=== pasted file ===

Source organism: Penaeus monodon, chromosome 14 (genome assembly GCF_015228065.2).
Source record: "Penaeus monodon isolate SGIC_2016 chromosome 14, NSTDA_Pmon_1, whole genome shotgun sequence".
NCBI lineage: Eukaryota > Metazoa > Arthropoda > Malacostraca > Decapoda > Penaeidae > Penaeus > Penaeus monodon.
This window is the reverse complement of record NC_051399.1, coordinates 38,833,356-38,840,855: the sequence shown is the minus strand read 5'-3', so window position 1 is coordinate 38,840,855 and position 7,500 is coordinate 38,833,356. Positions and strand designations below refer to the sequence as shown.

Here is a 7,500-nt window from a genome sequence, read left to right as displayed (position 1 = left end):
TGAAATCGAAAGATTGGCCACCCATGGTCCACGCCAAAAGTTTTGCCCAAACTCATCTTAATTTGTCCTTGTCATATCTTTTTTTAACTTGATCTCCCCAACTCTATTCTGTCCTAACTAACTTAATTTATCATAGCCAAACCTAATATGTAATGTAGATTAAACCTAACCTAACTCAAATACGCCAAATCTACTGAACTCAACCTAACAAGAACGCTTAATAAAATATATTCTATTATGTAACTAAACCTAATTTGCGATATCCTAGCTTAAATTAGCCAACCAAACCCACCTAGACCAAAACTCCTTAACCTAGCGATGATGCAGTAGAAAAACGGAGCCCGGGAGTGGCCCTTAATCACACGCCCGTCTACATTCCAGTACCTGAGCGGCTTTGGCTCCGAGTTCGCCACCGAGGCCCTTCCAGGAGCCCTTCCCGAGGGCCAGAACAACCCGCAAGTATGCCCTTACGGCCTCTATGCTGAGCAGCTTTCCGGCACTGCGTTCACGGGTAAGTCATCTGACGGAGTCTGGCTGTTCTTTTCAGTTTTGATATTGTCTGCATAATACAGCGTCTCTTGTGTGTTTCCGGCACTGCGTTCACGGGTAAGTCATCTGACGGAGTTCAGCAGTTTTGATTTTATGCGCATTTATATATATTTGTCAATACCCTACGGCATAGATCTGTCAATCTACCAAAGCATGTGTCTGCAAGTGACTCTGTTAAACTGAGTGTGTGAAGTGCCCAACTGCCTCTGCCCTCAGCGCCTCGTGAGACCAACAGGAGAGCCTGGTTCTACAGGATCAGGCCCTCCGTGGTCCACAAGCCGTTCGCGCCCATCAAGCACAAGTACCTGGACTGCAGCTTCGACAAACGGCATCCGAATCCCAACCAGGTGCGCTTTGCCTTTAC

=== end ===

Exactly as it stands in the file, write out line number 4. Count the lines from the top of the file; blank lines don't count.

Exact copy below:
This window is the reverse complement of record NC_051399.1, coordinates 38,833,356-38,840,855: the sequence shown is the minus strand read 5'-3', so window position 1 is coordinate 38,840,855 and position 7,500 is coordinate 38,833,356. Positions and strand designations below refer to the sequence as shown.